Characteristics of Rubisco

1. Abundance and Distribution: 

Rubisco is the most abundant protein in the biosphere. It is present in various photosynthetic organisms, including algae, photosynthetic protists, plants, and autotrophic bacteria like cyanobacteria and proteobacteria. In C3 plants, Rubisco is predominantly found in mesophyll cells, while in C4 plants, it is present in bundle sheath cells. It accounts for approximately 50% and 30% of the total soluble leaf protein in C3 and C4 plants, respectively.

2. Activation and Active Site: 

Rubisco requires magnesium ions (Mg2+) for its activity. It is inactive in the dark and gets activated in the light. Activation occurs through the binding of carbon dioxide (CO2) and Mg2+ ions to a lysine residue near the active site. This binding leads to conformational changes and stabilization of the active form of the enzyme. The active site of Rubisco is centered on a magnesium ion, which is tightly held by three amino acids: asparagine, glutamic acid, and a modified form of lysine. The binding of an activator carbon dioxide molecule to this lysine initiates the carbon fixation reaction. This activator carbon dioxide differs from the carbon dioxide molecule that is fixed to the sugar during photosynthesis.

Structure and Function of Rubisco
Structure and Function of Rubisco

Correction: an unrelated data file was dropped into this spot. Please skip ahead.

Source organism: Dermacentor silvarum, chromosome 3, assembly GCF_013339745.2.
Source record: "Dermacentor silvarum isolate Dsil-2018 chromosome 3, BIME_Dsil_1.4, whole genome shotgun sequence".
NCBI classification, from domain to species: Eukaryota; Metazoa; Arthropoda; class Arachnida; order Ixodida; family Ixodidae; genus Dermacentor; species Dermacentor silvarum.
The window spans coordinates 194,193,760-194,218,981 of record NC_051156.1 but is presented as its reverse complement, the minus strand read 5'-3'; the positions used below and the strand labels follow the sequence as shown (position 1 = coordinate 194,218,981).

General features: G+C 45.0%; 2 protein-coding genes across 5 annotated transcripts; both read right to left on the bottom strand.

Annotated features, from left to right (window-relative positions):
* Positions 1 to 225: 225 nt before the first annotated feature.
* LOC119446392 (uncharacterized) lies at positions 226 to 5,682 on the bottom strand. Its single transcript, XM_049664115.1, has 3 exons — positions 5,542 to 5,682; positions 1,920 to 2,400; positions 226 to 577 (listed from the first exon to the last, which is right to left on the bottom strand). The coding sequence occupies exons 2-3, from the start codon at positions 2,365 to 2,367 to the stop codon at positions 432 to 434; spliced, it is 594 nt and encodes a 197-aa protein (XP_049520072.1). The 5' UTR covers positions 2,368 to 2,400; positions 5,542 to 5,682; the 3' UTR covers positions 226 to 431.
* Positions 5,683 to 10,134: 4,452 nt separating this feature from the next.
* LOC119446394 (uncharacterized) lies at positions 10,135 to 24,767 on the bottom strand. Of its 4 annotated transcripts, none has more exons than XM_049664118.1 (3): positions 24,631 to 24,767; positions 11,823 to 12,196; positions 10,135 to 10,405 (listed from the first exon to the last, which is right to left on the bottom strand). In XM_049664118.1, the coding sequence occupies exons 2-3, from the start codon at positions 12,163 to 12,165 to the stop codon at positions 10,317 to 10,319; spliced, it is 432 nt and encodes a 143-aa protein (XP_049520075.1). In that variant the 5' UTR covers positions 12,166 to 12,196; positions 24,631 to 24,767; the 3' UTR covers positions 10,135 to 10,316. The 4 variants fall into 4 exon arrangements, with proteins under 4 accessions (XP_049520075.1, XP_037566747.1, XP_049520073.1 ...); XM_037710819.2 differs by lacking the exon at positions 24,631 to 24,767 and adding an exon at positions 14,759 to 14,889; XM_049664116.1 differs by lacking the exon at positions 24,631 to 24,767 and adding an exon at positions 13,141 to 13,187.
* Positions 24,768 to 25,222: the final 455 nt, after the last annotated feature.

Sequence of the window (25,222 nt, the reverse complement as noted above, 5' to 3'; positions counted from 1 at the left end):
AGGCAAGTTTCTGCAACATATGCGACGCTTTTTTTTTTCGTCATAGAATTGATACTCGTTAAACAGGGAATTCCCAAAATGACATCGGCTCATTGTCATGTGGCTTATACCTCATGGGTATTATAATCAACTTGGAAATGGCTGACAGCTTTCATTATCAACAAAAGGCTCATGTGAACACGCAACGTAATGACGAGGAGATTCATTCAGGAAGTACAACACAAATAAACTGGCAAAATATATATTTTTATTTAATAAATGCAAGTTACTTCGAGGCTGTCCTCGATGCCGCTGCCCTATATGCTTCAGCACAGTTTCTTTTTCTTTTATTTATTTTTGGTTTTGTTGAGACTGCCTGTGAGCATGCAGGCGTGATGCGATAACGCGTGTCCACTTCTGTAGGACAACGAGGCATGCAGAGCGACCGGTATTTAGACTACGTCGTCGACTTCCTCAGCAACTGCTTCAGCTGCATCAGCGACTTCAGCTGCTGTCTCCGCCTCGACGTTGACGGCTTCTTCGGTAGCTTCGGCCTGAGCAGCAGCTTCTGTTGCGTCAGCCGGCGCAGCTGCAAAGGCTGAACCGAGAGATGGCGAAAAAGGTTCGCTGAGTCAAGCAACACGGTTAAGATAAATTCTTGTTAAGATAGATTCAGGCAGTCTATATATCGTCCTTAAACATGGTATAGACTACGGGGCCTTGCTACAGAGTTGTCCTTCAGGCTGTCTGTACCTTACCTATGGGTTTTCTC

Functions of Rubisco

Role of Rubisco in Carbon Fixation: 

The primary function of Rubisco is in photosynthesis, specifically in the carbon fixation process. It catalyzes the first step of carbon fixation in the C3 pathway or Calvin cycle by carboxylating Ribulose-1,5-bisphosphate (RuBP) with carbon dioxide (CO2) to form two molecules of 3-phosphoglyceric acid (3-PGA). This carboxylation reaction ensures the incorporation of CO2 into organic molecules, enabling the synthesis of sugars and other organic compounds.

Rubisco in Photorespiration:

Rubisco also plays a role in the process of photorespiration. Although it has a higher affinity for CO2, it can also bind to oxygen (O2). In conditions of high O2 and low CO2 concentrations, Rubisco exhibits oxygenase activity instead of carboxylase activity. This leads to the production of one molecule of phosphoglycerate (PGA) and one molecule of phosphoglycolate (P-glycolate). P-glycolate is subsequently converted to glycolate in a series of reactions known as photorespiration. Photorespiration can be seen as a wasteful process because it consumes energy and reduces the efficiency of carbon fixation.

Regulation and Competition: 

Rubisco is subject to regulation by the concentrations of CO2 and O2. In the presence of high CO2 concentrations, Rubisco predominantly functions as a carboxylase, favoring the synthesis of PGA molecules and the continuation of the Calvin cycle. However, when O2 concentrations are high and CO2 concentrations are low, it exhibits oxygenase activity, leading to the production of PGA and P-glycolate through the oxygenation reaction. The competition between CO2 and O2 at the catalytic sites of Rubisco influences the balance between photosynthesis and photorespiration.

Rubisco as Limiting Factor: 

Rubisco is known to be a relatively slow enzyme with a low turnover rate. This means that its catalytic efficiency is not very high, and it can become a limiting factor in photosynthesis, even under favorable conditions. The relatively low activity of this enzyme is attributed to mechanical and evolutionary reasons. It evolved in an oxygen-free atmosphere and later had to adapt to distinguish between CO2 and O2, resulting in a reduction in reaction speed to improve specificity.

Genetic Manipulation: